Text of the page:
Why You Should Join A Mastermind, Even If You Think It’s Not For You

Micah Shilanski, CFP®, shares advisors’ most common excuses for not joining a mastermind and why you should make the investment anyway.

3.8 min read

Micah Shilanski
Micah Shilanski
Financial Planner, CFP®

I don’t talk about my parenting fears with my attorney. My accountant doesn’t know what I’m worried about in my business. And my wife may not understand the impacts of my profit and loss reports on business growth.

But the guys in my mastermind group know about it, and then some. They’ve seen my profits and loss reports. They know what’s on my tax return and understand the struggles I’m up against as I scale my business.

Working with a mastermind group will be different than any other relationship you have, and as cliche as it sounds, having a solid mastermind group has changed my life.

I know many programs promise to be “life-changing,” but getting into a mastermind group and forging trust truly delivers in ways few other relationships can.

You see, the guys in my group understand the context of the problems and struggles in my life, so they can give me better life and business advice than any other group of professionals I work with. 

Advisory practices are primarily solo endeavors, so finding a sense of camaraderie through a mastermind can be a lifeline for many.

Unfortunately, too many advisors would rather continue their solitary struggle than reach out and forge these meaningful connections, balking at the price of enrollment. But my good friend Aaron Walker insists that’s just part of the cost of doing business.

What’s keeping you from joining a mastermind to become your best self? 

1. You’re afraid of the unknown

You may not like where you are now, but there’s a certain familiarity in the “known discomfort.” You know what to expect here, and, for the most part, you’ve figured out a way to at least manage it.

So, you continue to keep yourself small. You’re not reaching out or growing too much. You’re steady in your business or at least coasting. You keep telling yourself you’ll join a mastermind when you make x amount of money.

But your fears aren’t going away—they’re compounding because any growth you experience means you have much more to lose.

Even if you find the courage to finally scale your business, you won’t know the challenges ahead. You’ve never experienced this before.

When you don’t have anyone to talk you off the ledge or help you push through your upper limits, it’ll be tough to understand that you’ll be okay despite all the changes you’ll face as you level up.

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2. You don’t know who to trust

When you’re approached by a coach or a friend to enroll in a mastermind, it can feel like these guys are just part of some MLM scheme, hoping to cash in on your insecurity. But that couldn’t be farther from the truth.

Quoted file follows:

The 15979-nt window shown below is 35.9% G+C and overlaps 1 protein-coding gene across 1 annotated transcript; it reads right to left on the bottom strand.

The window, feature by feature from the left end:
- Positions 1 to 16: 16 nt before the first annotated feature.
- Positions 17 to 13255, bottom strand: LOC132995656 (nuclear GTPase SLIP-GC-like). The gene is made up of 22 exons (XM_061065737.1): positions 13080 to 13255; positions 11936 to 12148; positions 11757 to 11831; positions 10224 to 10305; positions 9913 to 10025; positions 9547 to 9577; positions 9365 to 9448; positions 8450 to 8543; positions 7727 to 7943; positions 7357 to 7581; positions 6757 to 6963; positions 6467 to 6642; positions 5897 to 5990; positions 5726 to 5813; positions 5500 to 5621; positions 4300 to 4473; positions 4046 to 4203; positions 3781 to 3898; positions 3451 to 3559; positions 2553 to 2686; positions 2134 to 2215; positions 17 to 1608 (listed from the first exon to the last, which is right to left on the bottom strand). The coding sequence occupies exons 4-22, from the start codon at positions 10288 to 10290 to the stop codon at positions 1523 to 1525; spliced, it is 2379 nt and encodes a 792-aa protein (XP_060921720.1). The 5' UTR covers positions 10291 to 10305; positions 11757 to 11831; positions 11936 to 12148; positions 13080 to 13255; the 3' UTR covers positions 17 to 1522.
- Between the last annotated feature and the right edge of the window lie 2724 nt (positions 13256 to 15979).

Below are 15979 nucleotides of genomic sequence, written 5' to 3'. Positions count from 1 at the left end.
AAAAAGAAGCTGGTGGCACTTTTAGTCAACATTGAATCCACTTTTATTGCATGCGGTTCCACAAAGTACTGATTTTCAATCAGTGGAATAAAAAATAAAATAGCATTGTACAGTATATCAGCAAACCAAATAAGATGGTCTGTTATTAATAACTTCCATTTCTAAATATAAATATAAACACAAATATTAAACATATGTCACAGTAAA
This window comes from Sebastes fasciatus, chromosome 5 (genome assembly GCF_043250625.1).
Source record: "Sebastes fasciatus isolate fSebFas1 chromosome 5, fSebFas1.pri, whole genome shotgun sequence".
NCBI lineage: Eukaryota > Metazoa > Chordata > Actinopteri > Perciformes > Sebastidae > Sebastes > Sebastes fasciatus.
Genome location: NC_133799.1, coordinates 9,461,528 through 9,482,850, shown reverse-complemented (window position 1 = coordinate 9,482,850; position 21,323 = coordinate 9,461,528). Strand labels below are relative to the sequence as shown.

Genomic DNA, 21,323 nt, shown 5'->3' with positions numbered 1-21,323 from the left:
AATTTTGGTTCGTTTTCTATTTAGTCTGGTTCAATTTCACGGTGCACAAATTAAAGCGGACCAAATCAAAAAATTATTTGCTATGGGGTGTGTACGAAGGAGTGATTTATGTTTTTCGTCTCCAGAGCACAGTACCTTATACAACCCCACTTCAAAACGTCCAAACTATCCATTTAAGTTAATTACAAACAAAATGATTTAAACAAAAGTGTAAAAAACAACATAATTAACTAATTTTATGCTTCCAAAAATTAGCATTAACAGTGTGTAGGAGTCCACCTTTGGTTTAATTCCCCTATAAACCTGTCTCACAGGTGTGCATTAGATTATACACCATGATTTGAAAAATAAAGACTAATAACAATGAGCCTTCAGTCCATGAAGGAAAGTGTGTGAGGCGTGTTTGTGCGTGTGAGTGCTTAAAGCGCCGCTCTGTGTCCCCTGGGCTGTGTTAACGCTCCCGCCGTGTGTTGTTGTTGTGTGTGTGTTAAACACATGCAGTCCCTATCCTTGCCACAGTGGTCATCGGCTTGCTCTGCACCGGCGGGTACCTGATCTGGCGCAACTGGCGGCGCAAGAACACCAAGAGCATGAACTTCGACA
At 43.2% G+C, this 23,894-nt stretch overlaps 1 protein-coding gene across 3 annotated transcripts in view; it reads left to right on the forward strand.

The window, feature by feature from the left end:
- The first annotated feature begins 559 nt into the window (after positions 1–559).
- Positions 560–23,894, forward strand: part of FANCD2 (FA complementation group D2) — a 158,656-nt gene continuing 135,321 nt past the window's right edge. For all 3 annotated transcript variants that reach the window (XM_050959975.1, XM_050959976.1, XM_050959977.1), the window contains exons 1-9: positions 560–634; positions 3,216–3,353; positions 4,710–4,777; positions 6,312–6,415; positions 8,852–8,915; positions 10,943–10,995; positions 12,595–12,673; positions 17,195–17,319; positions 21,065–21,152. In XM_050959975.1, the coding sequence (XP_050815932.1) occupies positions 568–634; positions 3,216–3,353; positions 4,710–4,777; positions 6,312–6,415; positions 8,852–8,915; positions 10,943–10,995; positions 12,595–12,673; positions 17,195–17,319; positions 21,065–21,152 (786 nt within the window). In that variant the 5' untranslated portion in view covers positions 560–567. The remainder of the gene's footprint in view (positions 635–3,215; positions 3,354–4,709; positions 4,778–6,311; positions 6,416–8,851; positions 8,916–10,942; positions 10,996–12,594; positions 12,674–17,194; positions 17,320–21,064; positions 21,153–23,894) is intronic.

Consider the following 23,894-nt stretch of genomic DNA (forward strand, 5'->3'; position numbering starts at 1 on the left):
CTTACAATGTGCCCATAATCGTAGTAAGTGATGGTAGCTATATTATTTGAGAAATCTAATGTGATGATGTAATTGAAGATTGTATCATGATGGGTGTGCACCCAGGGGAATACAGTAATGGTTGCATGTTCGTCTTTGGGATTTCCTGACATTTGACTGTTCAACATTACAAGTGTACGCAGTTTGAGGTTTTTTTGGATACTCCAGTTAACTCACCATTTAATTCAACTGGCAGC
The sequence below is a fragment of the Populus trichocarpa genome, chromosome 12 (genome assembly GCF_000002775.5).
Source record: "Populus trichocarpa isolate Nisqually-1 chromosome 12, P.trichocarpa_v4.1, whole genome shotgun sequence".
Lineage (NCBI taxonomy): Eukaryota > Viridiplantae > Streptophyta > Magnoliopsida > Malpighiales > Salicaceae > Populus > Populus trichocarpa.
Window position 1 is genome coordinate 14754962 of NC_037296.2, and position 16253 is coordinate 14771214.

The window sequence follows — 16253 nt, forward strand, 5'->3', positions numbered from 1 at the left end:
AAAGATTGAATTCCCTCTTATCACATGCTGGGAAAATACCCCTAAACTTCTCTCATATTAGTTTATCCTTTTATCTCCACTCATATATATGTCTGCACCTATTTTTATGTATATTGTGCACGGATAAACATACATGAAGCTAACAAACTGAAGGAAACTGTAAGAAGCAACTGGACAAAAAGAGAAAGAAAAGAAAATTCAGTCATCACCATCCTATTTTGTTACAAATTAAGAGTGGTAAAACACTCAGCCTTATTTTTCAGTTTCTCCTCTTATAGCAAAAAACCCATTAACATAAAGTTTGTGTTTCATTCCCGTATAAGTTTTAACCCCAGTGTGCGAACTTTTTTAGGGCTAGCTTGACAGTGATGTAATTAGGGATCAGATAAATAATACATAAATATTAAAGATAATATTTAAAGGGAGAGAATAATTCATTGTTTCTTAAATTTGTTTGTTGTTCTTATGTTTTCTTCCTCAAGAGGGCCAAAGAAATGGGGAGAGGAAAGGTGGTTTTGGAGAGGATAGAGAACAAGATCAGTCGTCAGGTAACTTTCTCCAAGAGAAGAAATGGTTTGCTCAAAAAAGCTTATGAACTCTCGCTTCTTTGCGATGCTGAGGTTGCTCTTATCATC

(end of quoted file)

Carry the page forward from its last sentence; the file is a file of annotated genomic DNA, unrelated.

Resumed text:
The people you meet in your mastermind want you to be successful. They want you to be the best version of yourself. 

You may feel like a wallflower during your first few meetings, and that’s okay. But eventually, you’ll get drawn in and be comfortable sharing the issues in your business and life holding you back.

I used to struggle in my mastermind groups. I felt they were another opportunity for a bunch of successful guys to pat each other on the back—until I dared to ask an extremely personal question about my finances.

Because I dared to ask that financial undressing question, other group members opened up about their challenges. By asking that one question, I completely changed my mastermind group’s trajectory and everyone who attended’s success.

Unlike other professional relationships, your mastermind peers know your life’s context and can give you tailored advice.

Your attorney doesn’t know what in your business is keeping you up at night. Your accountant can’t advise you on managing your work/life balance. But your mastermind group can give you targeted advice on those things because they know you and they’ve faced similar challenges.

3. You’re a private person

I know it’s hard to spread your private, personal information on a table for seeming strangers to dig through. Many advisors have never shared documents such as their profit and loss reports, tax returns, and net worth statements with another breathing soul (aside from the preparer).

It can be intimidating to hand those pages over. You may be thinking that you can’t give that information out. But I want to encourage you—no matter who you are—that you need people who can give you unbiased advice and throw a red flag on your BS.

We all tell ourselves little lies and believe our excuses for not bringing in as much revenue as we wanted or holding on to clients that drag down our bottom line. You may not realize you’re drinking your Kool-Aid until someone else sees the evidence and calls it out.

There aren’t very many spaces you can visit as a successful person to talk about the struggles you have in your business and receive genuine feedback. You need a sounding board. We’re not here complaining about how hard it is to get our work done; we’re here solving problems and fostering growth.


Action Items

Let’s take a minute for a Tim Ferriss fear-setting exercise. Pull out a pen and a piece of paper to write down all the things that scare you about doing a mastermind.

Next, on a separate page, list everything you want to change in your practice but are dragging your feet. Maybe you’ve punted raising your fees for years—or there are clients you know you should graduate but haven’t.

Compare these two lists and answer honestly: would having support from a group of other successful advisors be worth the investment if you could make those changes you’ve put off?

In my practice, my masterminds’ impact on my bottom line has far exceeded any fee I paid.


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